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Novel Biomarkers in Pediatric MS Using Proteomics

Specific Aims

To determine if the pattern of protein-expression profiles in pediatric multiple sclerosis (MS) differs from age matched healthy controls (HC) and other medical disease controls(OMD).

To identify a subset of MS specific proteins in plasma not seen in controls HC which could serve as predictive biomarkers of the disease.

Background

Proteomics has great potential for identifying early biomarkers of disease states and could offer a sensitive diagnostic tool for MS. A particularly attractive feature is that proteomics can be applied to the plasma of affected patients providing a relatively non-invasive and highly feasible approach. The advent of gel-image analysis software (e.g. PDQuest) has revolutionized two dimensional electrophoresis (2DE) gel based technology. Once novel or statistically different levels of protein expression are found they can be subjected to mass spectrometry for protein identification, which might lead to improved diagnosis and prognosis. Previously we had identified 12 proteins from the serum which differed in expression in MS relative to HC. However, we have further improved the sensitivity of our proteomics approach for the detection of low abundance proteins and we have expanded our studies to include a medical control group in addition to HC. Herein we report the results of our proteomic approach designed to detect low abundance proteins and describe MS specific findings relative to other medical controls.

Methods

Subjects: Age matched pediatric MS (n=6);HC (n=4), and OMD controls (n=4) including: one somatoform disorder, two mitochondrial disorders, and one with a cardiovascular disorder.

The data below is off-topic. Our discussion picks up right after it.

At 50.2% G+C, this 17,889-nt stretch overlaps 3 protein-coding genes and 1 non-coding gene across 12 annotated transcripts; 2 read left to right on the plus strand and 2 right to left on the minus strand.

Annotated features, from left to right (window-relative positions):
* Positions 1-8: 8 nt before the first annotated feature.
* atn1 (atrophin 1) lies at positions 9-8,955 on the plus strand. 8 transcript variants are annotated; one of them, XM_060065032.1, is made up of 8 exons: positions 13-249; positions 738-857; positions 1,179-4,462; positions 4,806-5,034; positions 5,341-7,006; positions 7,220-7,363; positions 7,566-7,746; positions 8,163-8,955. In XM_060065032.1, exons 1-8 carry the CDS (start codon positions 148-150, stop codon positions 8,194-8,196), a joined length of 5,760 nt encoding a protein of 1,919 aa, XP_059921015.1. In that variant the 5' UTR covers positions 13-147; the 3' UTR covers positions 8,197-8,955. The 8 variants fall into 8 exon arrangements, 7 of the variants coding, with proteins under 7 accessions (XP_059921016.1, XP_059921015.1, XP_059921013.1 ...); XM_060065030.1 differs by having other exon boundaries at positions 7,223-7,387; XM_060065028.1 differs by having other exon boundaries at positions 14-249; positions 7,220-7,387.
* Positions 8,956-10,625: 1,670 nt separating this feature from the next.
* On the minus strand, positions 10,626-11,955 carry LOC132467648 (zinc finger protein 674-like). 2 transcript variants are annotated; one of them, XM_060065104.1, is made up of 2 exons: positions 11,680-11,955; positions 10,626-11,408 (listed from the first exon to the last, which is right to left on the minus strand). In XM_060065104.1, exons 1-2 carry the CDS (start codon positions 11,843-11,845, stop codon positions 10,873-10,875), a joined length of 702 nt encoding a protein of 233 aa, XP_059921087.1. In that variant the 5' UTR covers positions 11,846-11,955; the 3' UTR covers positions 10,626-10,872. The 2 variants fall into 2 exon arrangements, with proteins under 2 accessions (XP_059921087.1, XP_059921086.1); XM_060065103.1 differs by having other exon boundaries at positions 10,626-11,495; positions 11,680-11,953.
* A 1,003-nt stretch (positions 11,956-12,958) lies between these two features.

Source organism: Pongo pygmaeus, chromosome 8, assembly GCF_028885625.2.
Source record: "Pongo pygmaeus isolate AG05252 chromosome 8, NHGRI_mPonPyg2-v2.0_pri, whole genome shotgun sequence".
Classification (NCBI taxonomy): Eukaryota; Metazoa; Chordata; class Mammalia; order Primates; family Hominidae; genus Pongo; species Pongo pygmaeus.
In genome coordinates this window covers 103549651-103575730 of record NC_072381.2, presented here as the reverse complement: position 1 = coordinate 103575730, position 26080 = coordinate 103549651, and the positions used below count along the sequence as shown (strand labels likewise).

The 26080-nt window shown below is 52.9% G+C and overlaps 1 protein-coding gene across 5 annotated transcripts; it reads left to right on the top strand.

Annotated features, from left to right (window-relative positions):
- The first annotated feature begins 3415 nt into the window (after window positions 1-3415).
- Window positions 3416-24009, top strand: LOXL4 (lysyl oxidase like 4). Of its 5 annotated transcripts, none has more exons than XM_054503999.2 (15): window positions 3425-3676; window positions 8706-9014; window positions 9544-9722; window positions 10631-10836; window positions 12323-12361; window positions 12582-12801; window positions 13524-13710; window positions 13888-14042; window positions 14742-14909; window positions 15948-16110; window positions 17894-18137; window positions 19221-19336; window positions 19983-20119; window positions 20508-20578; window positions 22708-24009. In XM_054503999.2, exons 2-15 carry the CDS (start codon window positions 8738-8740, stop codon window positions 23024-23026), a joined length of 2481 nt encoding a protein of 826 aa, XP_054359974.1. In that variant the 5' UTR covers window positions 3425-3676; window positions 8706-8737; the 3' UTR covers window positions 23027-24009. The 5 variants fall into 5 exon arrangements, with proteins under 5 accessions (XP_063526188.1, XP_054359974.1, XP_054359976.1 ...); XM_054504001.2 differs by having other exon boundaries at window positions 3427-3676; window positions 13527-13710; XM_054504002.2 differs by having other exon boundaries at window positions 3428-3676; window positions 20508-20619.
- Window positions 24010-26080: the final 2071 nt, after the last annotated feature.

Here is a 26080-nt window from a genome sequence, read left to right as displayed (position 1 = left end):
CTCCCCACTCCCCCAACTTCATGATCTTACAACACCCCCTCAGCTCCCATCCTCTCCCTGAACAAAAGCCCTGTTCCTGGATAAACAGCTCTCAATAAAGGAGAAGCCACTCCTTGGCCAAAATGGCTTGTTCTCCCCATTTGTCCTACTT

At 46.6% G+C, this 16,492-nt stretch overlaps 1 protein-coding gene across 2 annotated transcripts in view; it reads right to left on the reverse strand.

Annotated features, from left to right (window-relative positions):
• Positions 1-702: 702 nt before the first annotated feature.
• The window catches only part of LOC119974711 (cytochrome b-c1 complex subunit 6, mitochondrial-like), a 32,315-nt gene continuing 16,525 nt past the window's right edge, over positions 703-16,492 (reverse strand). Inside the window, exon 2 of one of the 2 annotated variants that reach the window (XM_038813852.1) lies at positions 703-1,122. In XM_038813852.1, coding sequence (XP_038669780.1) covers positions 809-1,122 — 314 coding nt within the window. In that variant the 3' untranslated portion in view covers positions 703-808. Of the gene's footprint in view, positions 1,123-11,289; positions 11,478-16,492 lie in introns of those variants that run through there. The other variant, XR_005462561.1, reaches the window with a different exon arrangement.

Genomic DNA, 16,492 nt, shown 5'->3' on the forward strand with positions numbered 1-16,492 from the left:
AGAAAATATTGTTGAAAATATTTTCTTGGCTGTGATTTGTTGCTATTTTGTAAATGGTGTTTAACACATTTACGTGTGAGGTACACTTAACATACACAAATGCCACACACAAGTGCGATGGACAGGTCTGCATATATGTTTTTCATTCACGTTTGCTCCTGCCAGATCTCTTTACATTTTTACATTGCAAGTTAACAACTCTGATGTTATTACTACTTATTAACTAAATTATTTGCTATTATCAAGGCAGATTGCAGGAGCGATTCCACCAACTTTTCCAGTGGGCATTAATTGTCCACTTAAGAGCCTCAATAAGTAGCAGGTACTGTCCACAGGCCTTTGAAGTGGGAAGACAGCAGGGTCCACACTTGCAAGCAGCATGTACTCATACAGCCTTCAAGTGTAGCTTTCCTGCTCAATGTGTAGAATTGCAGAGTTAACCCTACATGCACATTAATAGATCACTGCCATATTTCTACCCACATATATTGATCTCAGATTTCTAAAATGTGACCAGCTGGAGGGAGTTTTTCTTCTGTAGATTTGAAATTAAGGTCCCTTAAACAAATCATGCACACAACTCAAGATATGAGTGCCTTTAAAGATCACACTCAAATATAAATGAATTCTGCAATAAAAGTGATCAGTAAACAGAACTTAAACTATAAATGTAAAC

Proteomics: Serum from subjects is depleted of 20 high abundance proteins so that low abundance protein proteins can be detected. Long range 2D gels were used to separate proteins by pI and MW. Normalization (using log transformation) of the data prior to statistical analysis which optimizes the reliability of the comparison of protein expression levels from protein spots among MS, HC and OMD control groups. Application of the LTQ XL ion trap mass spectrometry for protein identification. The LTQ XL ion trap is a powerful tool for protein identification and characterization due to its capabilities of high resolution, rapid scan, and its excellent mass accuracy in a robust manner even within HPLC time scales.

Results

Shown in figure 1 is the master gel of proteins  

As shown in figure 2, different sequences of haptoglobin isoforms 1 and 2 were detected in the MS but not in the control subjects. There were increases in expression levels of several other proteins which included the precursor to Vitamin D binding protein, transthyretin.  

Our method also allowed detection of important low abundance proteins which had an increased expression level in pediatric MS (including vitronectin, glutathione peroxidases) and decreased level (lumican) relative to OMD and HC.